Changes to the Retirement Villages Act in the wind

The Retirement Villages Act 2003, a crucial legal framework for retirement village governance, is undergoing a very thorough review after two decades of service. With the retirement village sector and elderly population expanding significantly, the need to ensure the legislation remains relevant and effective is important.

Why review?

The Ministry of Housing and Urban Development initiated the review to seek a better balance between safeguarding residents’ interests and promoting innovation within the sector. The discussion paper, available for reading here https://consult.hud.govt.nz/, outlines proposed changes
addressing various aspects of retirement village living.

What’s in the review?

One major focus is enhancing transparency before moving into a retirement village. The review recommends rewriting documents, such as the occupation right agreement (ORA) and disclosure statement, to make them more understandable. Feedback is being sought on facilitating complaints about misleading statements during the sale process and addressing inconsistencies between the ORA and the disclosure statement.

Proposed changes also target day-to-day living in retirement villages. There are suggestions to make operators responsible for the repair or replacement of fixtures that come with the unit. Additionally, the review promotes the establishment of an independent complaints and dispute resolution scheme, potentially providing free advocacy support to ease the complaint process.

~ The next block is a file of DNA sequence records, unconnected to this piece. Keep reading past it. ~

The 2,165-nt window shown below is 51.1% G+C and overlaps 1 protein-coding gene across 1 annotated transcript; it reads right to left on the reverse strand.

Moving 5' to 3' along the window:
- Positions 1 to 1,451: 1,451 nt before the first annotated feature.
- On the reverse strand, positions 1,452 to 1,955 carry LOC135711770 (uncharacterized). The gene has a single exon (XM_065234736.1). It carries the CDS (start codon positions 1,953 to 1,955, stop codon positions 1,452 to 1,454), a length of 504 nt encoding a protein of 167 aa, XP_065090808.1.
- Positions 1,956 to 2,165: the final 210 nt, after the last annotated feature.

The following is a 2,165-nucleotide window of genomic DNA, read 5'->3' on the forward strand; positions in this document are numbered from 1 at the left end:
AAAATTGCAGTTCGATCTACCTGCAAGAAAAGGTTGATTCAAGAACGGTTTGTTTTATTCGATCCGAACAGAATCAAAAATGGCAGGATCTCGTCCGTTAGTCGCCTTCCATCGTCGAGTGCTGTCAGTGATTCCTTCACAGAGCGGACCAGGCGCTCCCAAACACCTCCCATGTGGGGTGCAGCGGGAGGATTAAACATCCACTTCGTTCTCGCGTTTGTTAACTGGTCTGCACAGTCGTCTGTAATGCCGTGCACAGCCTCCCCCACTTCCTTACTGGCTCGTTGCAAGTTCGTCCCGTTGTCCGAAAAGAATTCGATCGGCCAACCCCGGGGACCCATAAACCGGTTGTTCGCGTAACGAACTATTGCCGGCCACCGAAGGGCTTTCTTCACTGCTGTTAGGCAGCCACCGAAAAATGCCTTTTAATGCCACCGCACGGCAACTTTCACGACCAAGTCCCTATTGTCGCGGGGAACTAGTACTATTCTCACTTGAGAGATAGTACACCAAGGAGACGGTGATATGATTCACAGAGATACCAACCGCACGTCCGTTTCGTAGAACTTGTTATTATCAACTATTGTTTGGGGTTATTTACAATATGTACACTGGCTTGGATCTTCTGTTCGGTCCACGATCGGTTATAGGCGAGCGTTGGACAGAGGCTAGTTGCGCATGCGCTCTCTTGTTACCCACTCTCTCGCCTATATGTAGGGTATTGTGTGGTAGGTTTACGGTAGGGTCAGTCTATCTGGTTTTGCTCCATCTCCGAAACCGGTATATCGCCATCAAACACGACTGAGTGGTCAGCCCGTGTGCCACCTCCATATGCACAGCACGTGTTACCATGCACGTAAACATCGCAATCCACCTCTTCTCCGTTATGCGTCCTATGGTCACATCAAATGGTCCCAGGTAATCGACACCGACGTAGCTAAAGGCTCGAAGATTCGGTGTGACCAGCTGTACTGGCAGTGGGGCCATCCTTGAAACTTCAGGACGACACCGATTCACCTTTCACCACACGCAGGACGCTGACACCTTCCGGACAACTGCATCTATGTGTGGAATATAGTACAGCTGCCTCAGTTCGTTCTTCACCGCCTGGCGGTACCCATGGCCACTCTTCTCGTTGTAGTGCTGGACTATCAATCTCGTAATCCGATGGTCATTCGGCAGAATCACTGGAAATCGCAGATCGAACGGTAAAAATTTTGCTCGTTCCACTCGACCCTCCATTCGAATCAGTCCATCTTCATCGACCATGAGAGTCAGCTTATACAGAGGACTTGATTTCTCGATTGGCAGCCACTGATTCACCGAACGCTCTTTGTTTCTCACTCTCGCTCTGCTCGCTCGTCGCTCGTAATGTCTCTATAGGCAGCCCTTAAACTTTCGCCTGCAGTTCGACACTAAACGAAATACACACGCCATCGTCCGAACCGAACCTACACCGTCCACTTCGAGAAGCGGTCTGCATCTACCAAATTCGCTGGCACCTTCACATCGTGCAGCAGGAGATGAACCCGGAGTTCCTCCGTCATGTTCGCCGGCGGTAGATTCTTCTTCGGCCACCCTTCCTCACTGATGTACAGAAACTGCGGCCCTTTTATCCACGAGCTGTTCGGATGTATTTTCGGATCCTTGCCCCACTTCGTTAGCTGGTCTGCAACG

Regarding the transition into care, the review encourages operators to provide clearer and more comprehensive information about residential care services and associated financial implications. The paper suggests detailing the availability of suitable rooms for on-site care and specifying costs, including potential second deferred management fees for those moving from a unit to a care suite.

The discussion paper delves into the conclusion of occupation right agreements (ORA), exploring various options such as requiring operators to repay the capital within a fixed period or allowing them to share the capital gain with residents. The paper also addresses concerns about operators charging weekly fees for vacant units indefinitely, proposing a limit of four weeks after the unit has been vacated.

In a nod to cultural considerations, the review acknowledges the predominantly Pākehā demographic of retirement villages and seeks information on the experiences and aspirations of Māori and Pasifika regarding retirement village living. The paper also considers widening the
definition of retirement villages to encompass a broader range of occupancy arrangements.

The review also looks into insurance coverage for retirement villages, addressing concerns about potential gaps if an entire village is damaged or destroyed. The proposal suggests that operators maintain insurance policies sufficient to cover all residents’ capital sums.

As the consultation period concludes, advice will be provided to the relevant minister, and the community awaits potential legislative changes resulting from this extensive review.

Conclusion. There are some significant changes in the wind. We will update the position in future editions of our newsletter. In the meantime, if you or a loved one are considering a move to a Retirement Village talk to your lawyer as early in the process as you can. We have considerable
experience in this field, including in-depth knowledge of the Villages in our catchment area.

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